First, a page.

I am really puzzled by this announcement from Mr Martens countering NYS law concerning home rule. The nature of gas exploration is such that it crosses municipal lines regularly and by necessity. WE as a state cannot ever reach our full potential with little pockets of silliness declaring anti gas sentiments. Under this scenario a small group of people can and will control the majority of peoples rights to use of their land. Whats next ? the anti hunters will declare areas of the state as non hunting, or non fishing, or non chicken, whatever is silly will come to the surface.JLCpulse
By Jon Campbell in Press Connects 4/26/2012
ALBANY -- The head of the state Department of Environmental Conservation signaled Thursday that a community's support or opposition to hydraulic fracturing will be considered if the gas-extraction process is ultimately allowed.
DEC Commissioner Joe Martens said local land-use rules will "continue to be a consideration" in the permitting process for gas drilling. So far, 95 municipalities in New York have issued a ban or moratorium on hydrofracking, according to New Yorkers Against Fracking.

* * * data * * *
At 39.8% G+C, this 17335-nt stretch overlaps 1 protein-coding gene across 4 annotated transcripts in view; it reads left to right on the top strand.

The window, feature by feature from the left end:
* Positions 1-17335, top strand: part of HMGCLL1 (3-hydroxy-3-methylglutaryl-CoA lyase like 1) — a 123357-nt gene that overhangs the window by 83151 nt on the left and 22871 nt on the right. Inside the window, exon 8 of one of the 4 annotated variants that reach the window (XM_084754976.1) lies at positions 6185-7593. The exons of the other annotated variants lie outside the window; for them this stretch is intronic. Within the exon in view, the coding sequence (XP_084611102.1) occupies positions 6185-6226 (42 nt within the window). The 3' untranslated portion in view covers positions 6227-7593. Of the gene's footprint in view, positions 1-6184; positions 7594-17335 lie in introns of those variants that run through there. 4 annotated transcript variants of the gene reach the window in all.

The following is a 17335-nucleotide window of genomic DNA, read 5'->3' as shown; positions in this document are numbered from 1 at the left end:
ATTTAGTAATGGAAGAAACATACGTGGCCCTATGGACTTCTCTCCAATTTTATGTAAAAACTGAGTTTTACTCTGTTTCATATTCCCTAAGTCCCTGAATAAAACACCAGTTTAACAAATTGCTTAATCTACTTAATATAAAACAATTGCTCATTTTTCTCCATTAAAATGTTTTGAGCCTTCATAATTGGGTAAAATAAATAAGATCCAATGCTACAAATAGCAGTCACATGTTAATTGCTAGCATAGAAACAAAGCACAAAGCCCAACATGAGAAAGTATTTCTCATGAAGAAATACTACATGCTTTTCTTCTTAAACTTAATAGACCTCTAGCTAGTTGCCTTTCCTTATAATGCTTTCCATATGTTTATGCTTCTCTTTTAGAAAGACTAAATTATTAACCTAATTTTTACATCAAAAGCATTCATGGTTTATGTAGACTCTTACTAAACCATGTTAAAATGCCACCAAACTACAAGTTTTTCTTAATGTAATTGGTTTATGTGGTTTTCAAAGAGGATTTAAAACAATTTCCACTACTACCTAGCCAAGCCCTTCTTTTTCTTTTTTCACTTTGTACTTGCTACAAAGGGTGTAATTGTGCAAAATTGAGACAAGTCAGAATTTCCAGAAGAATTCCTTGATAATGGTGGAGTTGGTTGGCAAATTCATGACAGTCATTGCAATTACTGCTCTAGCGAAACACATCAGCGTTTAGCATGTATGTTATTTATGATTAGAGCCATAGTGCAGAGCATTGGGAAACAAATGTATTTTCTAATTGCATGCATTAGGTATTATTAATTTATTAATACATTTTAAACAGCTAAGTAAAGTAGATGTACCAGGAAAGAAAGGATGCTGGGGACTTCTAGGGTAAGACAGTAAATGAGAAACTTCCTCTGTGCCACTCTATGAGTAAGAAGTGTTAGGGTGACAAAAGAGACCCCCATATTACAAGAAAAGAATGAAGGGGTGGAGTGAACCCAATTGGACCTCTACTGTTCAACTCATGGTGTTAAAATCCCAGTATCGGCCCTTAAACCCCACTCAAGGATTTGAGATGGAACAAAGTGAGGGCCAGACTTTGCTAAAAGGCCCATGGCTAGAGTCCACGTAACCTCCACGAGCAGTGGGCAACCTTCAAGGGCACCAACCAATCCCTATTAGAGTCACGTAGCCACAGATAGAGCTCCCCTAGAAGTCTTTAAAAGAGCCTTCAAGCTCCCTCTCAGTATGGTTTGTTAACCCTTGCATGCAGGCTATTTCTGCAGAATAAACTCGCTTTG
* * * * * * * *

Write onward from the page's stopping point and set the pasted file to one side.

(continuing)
Conversely, it would be "easier" to issue a permit in a community that's supportive of gas drilling, Martens said following a news conference.
"I think logically where there is less resistance and less opposition and there is not a local land-use plan in place, I think those will be easier to permit than in other places," Martens said. "That's not to say that we're going to prohibit them in other places, but it's a consideration we have to carefully view."
The DEC is in the midst of a nearly four-year review of high-volume hydrofracking, a controversial technique that involves the underground injection of water, sand and chemicals to unlock gas from shale rock. Permits for the process have been on hold until the review is completed, which is expected later this year.
With natural-gas prices at a 10-year low and the DEC dealing with low staffing levels, many expect permitting to begin slowly if the agency moves to allow the technique. Some lawmakers and lobbyists, including Senate Deputy Majority Leader Tom Libous, R-Binghamton, have suggested first allowing hydrofracking in regions of the state that support the technique.
Other groups have pushed for an all-out ban of hydrofracking. New Yorkers Against Fracking, a coalition, has more than 80 groups that want a ban, spokesman John Armstrong said.
"I think that most New Yorkers think the idea of essentially having sacrifice zones in the state is not a good one," Armstrong said. "A lot of these communities actually have a majority of people who don't want fracking. Just because they haven't gotten bans passed by their town boards ... doesn't mean that they want fracking."
Meanwhile, Martens said the DEC continues to work on reviewing and responding to comments that came in during a public-response period last year. The agency received more than 66,000 comments on a 2011 draft of its review, along with 13,000 on a 2009 draft.
"We are busy working on reviewing the comments and responding to them," he said. "They've been logged; they've been categorized and distributed to the appropriate staff."